YAL working towards changing perceptions of the Arab world

DUBAI — The UAE Chapter of the Young Arab Leaders (YAL) organisation, which comprises 160 nationalities, is pressing ahead with its initiatives to put the UAE at the forefront of the Arab world in developing, nurturing and mentoring future Arab leaders.



By Lucia Dore

Published: Tue 8 Aug 2006, 10:37 AM

Last updated: Sat 4 Apr 2015, 2:09 PM

One of its main initiatives is its entrepreneurship programme, the core of which is the YAL regional venture capital fund, Alf Yad. One year on from its launch at the YAL's annual forum in December, the organisation will be announcing the first young entrepreneurs who will benefit from the fund. The start-up ideas, which are currently being evaluated, are primarily in the manufacturing and service-oriented industries, explained Vice-Chairman of the UAE Chapter, Mohammed Khammas. He is also managing director of Al Ahli Group.

The fund consists of 10 private equity funds that will be launched over 10 years. The value of the fund is now Dh100million, said Khammas and the aim is to grow it each year so that it reaches Dh1 billion in 10 years. "The fund will rolled out into the Arab world in general, it is not a UAE specific fund," he emphasised. The finance comes from YAL members themselves all of whom are under 43 and hold prominent positions of responsibility within the UAE. By investing in this way they are, in effect, acting as business angels and are on hand to help mentor these fledgling entrepreneurs.

The average size of the project funded is just in excess of Dh20 million, explained Khammas, who also said because that these start-up projects are risky the participation and liability of each investor is limited to one per cent. "Each investor puts in Dh1 million, no more, no less. We didn't want anyone to be over exposed."

It has always been difficult to find start-up capital anywhere in the world, though some regions, such as the Middle East, are more difficult than others. "We are taking a risk in developing possibilities for Arab entrepreneurs but it's a step forward. A few years ago, this was not possible. We have just created the first venture capital fund like this. In many ways, this is a groundbreaking initiative."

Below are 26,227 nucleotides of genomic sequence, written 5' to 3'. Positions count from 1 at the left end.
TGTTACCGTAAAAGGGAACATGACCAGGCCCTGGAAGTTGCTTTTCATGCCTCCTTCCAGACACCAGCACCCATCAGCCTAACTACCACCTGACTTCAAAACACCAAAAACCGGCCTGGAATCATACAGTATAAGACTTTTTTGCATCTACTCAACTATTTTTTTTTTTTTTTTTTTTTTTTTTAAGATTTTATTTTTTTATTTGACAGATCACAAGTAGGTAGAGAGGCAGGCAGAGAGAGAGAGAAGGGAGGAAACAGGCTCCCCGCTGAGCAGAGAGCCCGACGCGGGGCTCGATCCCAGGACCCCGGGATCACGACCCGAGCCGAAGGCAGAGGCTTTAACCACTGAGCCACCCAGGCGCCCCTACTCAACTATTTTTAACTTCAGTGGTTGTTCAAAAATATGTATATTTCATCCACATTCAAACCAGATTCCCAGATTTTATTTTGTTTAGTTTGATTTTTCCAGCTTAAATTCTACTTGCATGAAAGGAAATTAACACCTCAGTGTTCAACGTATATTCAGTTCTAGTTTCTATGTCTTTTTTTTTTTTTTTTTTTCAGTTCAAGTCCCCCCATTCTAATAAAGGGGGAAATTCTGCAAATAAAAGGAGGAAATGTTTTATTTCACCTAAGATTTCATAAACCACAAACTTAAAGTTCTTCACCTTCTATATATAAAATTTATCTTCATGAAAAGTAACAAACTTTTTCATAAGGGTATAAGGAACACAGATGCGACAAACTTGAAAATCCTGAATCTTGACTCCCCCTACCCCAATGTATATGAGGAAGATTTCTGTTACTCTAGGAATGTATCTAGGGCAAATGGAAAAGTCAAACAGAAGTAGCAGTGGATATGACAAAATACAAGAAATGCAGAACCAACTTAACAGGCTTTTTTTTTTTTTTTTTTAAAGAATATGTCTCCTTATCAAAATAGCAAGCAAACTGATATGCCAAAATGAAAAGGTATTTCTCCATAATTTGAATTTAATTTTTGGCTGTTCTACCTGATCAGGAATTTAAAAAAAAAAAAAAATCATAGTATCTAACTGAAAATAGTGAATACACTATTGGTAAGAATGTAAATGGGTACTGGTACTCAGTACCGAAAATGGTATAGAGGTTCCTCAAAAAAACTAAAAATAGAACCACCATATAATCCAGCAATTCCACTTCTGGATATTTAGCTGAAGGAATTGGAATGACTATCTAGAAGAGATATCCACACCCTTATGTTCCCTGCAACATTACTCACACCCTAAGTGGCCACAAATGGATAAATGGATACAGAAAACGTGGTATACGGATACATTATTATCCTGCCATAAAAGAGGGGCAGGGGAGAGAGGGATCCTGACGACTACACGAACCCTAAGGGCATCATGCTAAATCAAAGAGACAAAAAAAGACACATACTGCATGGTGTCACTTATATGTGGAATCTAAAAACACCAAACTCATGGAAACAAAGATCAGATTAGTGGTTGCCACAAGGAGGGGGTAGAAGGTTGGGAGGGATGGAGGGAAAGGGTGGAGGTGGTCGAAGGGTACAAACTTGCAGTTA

Another initiative is the Walaa programme, based on the philosophy that students should be assessed in a holistic way and not on academic performance alone. "This involves assessing student qualities aside from academic achievement. We are creating a means of incorporating that within an education body," said Khammas. "We want to roll the programme out throughout the UAE. We are working with the Ministry of Education," he said. "We are creating the programme itself and looking at how to implement it other countries," he added.

Other initiatives concern internship, mentorship, scholarships and networking. "Through these initiatives we have created a platform for change, primarily at the educational level. It is a very important platform for us because that is where change in the future happens," said Khammas. In terms of internship and mentorship one of the big challenges is that people do not necessarily know these programmes exist. "They are not widespread and are not the norm within the Arab corporate world. We need to widen and implement the programmes."

Because the Arab world is less networked than the US and Europe, for example, it has also been hard to meet people of influence. This is changing. "The US and Europe have set the bar which we have to meet, and we believe this is achievable," said Khammas. "We are setting the structure for that." Online and offline forums have been created. "We have brought together people in different countries who can implement change. Prior to this there were only individual efforts," he explained.

The YAL agenda is a broad one. "We were created to change the façade of the Arab world. We are responsible for creating negatives into positives and for creating role models to showcase," he said.

Among the negatives YAL wishes to change is the role of women in the Arab world, "which has always been perceived as backwards," said Khammas. "We are viewed as a society that has not rewarded women with education, with jobs and opportunities. Not too many people are aware we have ministers and business leaders who are women. It is unfortunate that this has not been showcased." The annual forum offers an opportunity to do this.


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